Although we drive off in different directions on a Sunday, my husband and I work together on occasions, especially when leading Bible study, home groups, or special services at Christmas and in Holy Week. In recognition that most people travel significant distances to attend weekday activities, both home groups and Bible studies tend to be arranged in blocks of four to eight weeks, more akin to Lent and Advent courses, with respite gaps of similar time between series.

In the really remote communities in Western Australia, priests may only visit two or three times in the year, and services are likely to be held in the meeting area at the roadhouse (a bit like a small motorway service station). This is not dissimilar to the ministry originally offered by the clerics who served the colony in its early days.

Another difference is that parishes also have to fund all the costs of the ministry they receive, which includes covering the stipend and pension for clergy, but also clergy housing, expenses, and transport costs. Not all parishes can afford all these costs, which is a factor that sometimes contributes to the part-funding of priests.


UNLIKE the C of E, the Anglican Church in Australia is not the Established Church. There is not the expectation that weddings or funerals take place in the church, and my husband and I are also state registered as wedding celebrants; so we can, with the Archbishop’s blessing, also conduct weddings at venues other than the church, using the rites of the Anglican Church of Australia.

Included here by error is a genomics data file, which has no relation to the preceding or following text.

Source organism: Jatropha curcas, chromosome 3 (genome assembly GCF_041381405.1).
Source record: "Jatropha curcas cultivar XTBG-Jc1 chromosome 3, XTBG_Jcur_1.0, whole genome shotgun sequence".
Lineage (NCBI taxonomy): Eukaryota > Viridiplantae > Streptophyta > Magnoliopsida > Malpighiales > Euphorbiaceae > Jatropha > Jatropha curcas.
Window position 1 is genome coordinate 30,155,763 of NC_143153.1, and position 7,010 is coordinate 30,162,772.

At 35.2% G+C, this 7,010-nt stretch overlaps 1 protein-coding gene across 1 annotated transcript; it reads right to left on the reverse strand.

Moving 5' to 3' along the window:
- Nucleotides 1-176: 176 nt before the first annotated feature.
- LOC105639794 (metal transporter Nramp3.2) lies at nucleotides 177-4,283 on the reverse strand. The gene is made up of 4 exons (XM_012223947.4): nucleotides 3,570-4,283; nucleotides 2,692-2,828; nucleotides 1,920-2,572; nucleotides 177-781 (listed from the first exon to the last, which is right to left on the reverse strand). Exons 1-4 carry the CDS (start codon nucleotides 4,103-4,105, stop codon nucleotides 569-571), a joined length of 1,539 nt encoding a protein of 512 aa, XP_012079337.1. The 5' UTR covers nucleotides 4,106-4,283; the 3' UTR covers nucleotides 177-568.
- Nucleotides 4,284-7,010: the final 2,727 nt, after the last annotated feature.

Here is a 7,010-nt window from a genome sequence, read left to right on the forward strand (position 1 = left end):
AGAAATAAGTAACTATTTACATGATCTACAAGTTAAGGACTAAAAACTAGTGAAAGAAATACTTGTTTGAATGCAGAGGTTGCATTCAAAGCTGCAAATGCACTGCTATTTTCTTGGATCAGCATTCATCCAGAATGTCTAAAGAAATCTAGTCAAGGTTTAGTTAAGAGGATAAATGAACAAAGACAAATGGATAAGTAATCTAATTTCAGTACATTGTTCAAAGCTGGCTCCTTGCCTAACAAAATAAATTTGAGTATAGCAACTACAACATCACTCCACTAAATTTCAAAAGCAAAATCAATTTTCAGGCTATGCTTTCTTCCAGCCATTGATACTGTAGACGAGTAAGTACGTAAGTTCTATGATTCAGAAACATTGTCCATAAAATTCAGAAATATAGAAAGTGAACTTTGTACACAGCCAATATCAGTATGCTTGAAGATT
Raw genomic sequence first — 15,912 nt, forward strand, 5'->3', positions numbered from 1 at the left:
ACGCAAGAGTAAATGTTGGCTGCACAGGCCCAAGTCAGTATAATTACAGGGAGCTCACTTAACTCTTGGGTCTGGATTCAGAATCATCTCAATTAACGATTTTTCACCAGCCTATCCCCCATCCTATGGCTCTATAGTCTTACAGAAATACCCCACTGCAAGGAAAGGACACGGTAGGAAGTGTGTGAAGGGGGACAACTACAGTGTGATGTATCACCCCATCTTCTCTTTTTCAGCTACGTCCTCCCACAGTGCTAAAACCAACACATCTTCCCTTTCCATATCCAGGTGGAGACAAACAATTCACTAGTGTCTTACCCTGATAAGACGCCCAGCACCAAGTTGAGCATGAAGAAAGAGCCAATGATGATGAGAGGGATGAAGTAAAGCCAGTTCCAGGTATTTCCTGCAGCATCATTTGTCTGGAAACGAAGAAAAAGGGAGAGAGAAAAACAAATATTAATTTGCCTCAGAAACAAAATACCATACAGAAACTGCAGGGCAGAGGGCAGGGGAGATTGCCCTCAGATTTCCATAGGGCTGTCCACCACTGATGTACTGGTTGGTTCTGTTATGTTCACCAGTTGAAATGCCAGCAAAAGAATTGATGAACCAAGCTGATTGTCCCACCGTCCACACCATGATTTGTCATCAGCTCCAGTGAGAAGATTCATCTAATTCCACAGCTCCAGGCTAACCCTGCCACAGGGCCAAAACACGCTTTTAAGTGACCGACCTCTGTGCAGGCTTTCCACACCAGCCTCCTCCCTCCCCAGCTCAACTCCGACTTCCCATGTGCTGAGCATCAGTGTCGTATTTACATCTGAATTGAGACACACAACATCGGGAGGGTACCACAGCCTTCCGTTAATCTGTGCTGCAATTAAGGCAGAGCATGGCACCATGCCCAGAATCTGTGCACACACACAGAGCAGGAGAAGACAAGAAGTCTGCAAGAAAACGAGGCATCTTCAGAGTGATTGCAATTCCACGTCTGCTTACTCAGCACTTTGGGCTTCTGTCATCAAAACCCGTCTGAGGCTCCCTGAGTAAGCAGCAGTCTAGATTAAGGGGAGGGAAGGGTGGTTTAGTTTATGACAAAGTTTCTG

Funerals often have to be held in a community centre, as attendance is often large, and historic church buildings tend to seat 100 at best. That said, funeral directors are happy to arrange speakers and videolinks to allow an overspill congregation to participate in the churchyard.

While Australia is a very secular country, within a town there may be Anglican, Roman Catholic, Baptist, Uniting Church (formed by an amalgamation 40 years ago of Australia’s Presbyterian, Congregational, and Methodist Churches), and Christian Fellowships, or house churches. In common with many rural UK churches, our congregations tend to be aged over 50, and weekly church attendance averages 20-30 (about 5000 people live in each catchment).

Ecumenical working is common and encouraged. Within our parishes, we meet quarterly with the other church leaders and retired ministers; the congregations meet monthly for an ecumenical prayer meeting; and an annual open-air carol service in both Toodyay and Gingin, our two largest towns, are hosted jointly by the churches. Other ecumenical efforts include Messy Church in Gingin, and food support to those in need in our communities, as well as meeting after church services in Bolgart to share morning tea.